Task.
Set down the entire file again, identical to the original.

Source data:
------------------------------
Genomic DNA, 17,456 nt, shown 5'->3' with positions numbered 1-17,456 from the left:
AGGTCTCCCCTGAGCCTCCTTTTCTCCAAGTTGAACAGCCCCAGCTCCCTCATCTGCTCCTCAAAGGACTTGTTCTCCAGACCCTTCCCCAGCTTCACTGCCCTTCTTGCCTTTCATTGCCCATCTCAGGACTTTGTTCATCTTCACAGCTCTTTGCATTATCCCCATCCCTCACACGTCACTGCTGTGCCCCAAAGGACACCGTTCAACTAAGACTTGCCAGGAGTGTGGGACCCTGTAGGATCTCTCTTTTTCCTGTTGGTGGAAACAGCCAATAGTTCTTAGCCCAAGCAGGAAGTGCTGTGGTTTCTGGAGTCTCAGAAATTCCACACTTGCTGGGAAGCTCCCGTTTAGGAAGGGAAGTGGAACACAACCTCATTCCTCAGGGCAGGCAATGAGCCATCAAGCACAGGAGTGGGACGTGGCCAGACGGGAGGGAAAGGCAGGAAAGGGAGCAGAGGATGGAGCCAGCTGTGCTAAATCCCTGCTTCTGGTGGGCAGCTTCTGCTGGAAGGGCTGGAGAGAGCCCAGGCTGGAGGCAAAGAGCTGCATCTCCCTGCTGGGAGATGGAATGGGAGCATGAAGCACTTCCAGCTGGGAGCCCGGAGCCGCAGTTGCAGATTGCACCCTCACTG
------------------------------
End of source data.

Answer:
Genomic DNA, 17,456 nt, shown 5'->3' with positions numbered 1-17,456 from the left:
AGGTCTCCCCTGAGCCTCCTTTTCTCCAAGTTGAACAGCCCCAGCTCCCTCATCTGCTCCTCAAAGGACTTGTTCTCCAGACCCTTCCCCAGCTTCACTGCCCTTCTTGCCTTTCATTGCCCATCTCAGGACTTTGTTCATCTTCACAGCTCTTTGCATTATCCCCATCCCTCACACGTCACTGCTGTGCCCCAAAGGACACCGTTCAACTAAGACTTGCCAGGAGTGTGGGACCCTGTAGGATCTCTCTTTTTCCTGTTGGTGGAAACAGCCAATAGTTCTTAGCCCAAGCAGGAAGTGCTGTGGTTTCTGGAGTCTCAGAAATTCCACACTTGCTGGGAAGCTCCCGTTTAGGAAGGGAAGTGGAACACAACCTCATTCCTCAGGGCAGGCAATGAGCCATCAAGCACAGGAGTGGGACGTGGCCAGACGGGAGGGAAAGGCAGGAAAGGGAGCAGAGGATGGAGCCAGCTGTGCTAAATCCCTGCTTCTGGTGGGCAGCTTCTGCTGGAAGGGCTGGAGAGAGCCCAGGCTGGAGGCAAAGAGCTGCATCTCCCTGCTGGGAGATGGAATGGGAGCATGAAGCACTTCCAGCTGGGAGCCCGGAGCCGCAGTTGCAGATTGCACCCTCACTG